first variable is "controlled" by the value of the second variable. Thus, we

may regard this development as marking a form of "controlled reflection", or a

form of "reflective control". From this point on we will use the inline syntax

"(a , b)" for the associated operation on two variables, whose operation table

is given below:

Operation Table for (a , b)

https://inquiryintoinquiry.files.wordpress.com/2019/07/table-ab-space-cross.png

: The Entitative Interpretation (En), for which Space = False and Cross = True,

calls this operation "equivalence".

: The Existential Interpretation (Ex), for which Space = True and Cross = False,

calls this operation "distinction".

Regards,

Jon

At: https://inquiryintoinquiry.com/2019/07/12/animated-logical-graphs-%e2%80%a2-21/

A funny thing just happened. Let's see if we can tell where.

We started with the algebraic expression "(a)", in which the

operand "a" suggests the contemplated absence or presence of

any arithmetic expression or its value, then we contemplated

the absence or presence of the operator "( )" in "(a)" to be

indicated by a cross or a space, respectively, for the value

of a newly introduced variable, "b", placed in a new slot of

a newly extended operator form, as suggested by this picture:

Figure 10. Control Form (a)_b

https://inquiryintoinquiry.files.wordpress.com/2019/07/box-a-quo-b.jpg

What happened here is this. Our contemplation of an operator variable

just as quickly transformed into the contemplation of a newly introduced

but otherwise quite ordinary operand variable, fitting into a new form of

formula. In its interpretation for logic the newly formed operation may be

viewed as an extension of ordinary negation, one in which the negation of the

first variable is "controlled" by the value of the second variable. Thus, we

may regard this development as marking a form of "controlled reflection", or a

form of "reflective control". From this point on we will use the inline syntax

"(a , b)" for the associated operation on two variables, whose operation table

is given below:

Operation Table for (a , b)

https://inquiryintoinquiry.files.wordpress.com/2019/07/table-ab-space-cross.png

: The Entitative Interpretation (En), for which Space = False and Cross = True,

calls this operation "equivalence".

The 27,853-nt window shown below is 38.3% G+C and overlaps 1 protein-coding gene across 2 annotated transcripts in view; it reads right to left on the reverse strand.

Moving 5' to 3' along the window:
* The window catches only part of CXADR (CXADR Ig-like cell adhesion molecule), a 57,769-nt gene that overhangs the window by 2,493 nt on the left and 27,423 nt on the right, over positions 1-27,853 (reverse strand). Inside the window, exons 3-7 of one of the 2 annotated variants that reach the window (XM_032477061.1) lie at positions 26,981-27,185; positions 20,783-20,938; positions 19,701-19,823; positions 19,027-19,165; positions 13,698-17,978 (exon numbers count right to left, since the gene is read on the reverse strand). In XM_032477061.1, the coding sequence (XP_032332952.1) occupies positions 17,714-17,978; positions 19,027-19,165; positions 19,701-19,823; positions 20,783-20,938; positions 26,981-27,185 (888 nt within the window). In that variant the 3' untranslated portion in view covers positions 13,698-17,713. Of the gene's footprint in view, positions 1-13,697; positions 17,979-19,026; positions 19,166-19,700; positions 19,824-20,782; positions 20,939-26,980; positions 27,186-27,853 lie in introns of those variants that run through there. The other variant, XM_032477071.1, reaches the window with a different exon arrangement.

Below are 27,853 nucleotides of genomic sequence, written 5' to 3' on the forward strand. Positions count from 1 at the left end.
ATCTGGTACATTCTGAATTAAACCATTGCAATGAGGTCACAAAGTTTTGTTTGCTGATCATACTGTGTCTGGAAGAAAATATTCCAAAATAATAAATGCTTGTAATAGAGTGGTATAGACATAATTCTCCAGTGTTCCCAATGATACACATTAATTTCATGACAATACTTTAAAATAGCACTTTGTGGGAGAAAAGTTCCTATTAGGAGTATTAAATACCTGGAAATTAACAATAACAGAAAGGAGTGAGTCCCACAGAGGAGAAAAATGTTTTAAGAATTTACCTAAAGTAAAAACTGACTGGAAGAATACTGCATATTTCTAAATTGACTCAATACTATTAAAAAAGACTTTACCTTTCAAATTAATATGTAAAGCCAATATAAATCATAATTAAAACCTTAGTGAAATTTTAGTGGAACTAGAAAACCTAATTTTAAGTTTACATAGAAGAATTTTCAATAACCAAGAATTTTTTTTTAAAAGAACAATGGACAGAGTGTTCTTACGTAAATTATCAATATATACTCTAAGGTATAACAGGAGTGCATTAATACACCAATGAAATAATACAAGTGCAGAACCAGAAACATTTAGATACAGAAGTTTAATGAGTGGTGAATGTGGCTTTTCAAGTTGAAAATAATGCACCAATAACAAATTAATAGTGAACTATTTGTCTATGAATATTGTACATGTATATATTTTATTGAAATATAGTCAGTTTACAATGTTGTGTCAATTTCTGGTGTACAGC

: The Existential Interpretation (Ex), for which Space = True and Cross = False,

calls this operation "distinction".

Regards,

Jon

Jul 22, 2019, 8:12:16 PM7/22/19

to Ontolog Forum, Structural Modeling, SysSciWG, Cybernetic Communications, Laws Of Form Group

Cf: Animated Logical Graphs : 22

At: https://inquiryintoinquiry.com/2019/07/22/animated-logical-graphs-%e2%80%a2-22/

The step of controlled reflection we just took can be iterated as far

as we wish to take it, as suggested by the following series of forms:

Figure 11. Reflective Series (a) to (a, b, c, d)

https://inquiryintoinquiry.files.wordpress.com/2019/07/reflective-series-a-to-abcd.jpg

Written inline, we have the series "(a)", "(a, b)", "(a, b, c)", "(a, b, c, d)",

and so on, whose general form is "(x_1, x_2, ..., x_k)". With this move we have

passed beyond the graph-theoretical form of rooted trees to what graph theorists

know as "rooted cacti".

I will discuss this "cactus language" and its logical interpretations next.

At: https://inquiryintoinquiry.com/2019/07/22/animated-logical-graphs-%e2%80%a2-22/

The step of controlled reflection we just took can be iterated as far

as we wish to take it, as suggested by the following series of forms:

Figure 11. Reflective Series (a) to (a, b, c, d)

https://inquiryintoinquiry.files.wordpress.com/2019/07/reflective-series-a-to-abcd.jpg

Written inline, we have the series "(a)", "(a, b)", "(a, b, c)", "(a, b, c, d)",

and so on, whose general form is "(x_1, x_2, ..., x_k)". With this move we have

passed beyond the graph-theoretical form of rooted trees to what graph theorists

know as "rooted cacti".

I will discuss this "cactus language" and its logical interpretations next.